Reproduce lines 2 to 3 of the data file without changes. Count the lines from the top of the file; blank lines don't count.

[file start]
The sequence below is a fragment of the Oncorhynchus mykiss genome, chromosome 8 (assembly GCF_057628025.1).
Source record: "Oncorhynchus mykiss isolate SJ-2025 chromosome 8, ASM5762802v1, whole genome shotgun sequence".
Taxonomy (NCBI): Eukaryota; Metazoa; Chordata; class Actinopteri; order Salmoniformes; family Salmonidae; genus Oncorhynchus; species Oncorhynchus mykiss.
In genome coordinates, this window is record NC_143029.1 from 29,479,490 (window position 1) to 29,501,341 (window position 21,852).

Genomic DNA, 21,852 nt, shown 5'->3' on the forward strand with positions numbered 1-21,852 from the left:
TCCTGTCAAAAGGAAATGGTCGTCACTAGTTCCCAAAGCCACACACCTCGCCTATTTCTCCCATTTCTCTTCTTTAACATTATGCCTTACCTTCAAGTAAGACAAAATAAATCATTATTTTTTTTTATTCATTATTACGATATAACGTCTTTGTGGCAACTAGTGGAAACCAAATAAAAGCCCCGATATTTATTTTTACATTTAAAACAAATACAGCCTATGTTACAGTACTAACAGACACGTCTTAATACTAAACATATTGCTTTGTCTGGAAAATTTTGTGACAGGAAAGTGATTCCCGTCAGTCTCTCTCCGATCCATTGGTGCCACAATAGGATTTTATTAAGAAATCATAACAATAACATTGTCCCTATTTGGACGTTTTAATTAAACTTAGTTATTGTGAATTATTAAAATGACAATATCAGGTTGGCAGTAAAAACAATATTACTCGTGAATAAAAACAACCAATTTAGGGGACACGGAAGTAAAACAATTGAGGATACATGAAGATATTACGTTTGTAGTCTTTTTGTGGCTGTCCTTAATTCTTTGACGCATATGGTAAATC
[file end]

Source record: "Oncorhynchus mykiss isolate SJ-2025 chromosome 8, ASM5762802v1, whole genome shotgun sequence".
Taxonomy (NCBI): Eukaryota; Metazoa; Chordata; class Actinopteri; order Salmoniformes; family Salmonidae; genus Oncorhynchus; species Oncorhynchus mykiss.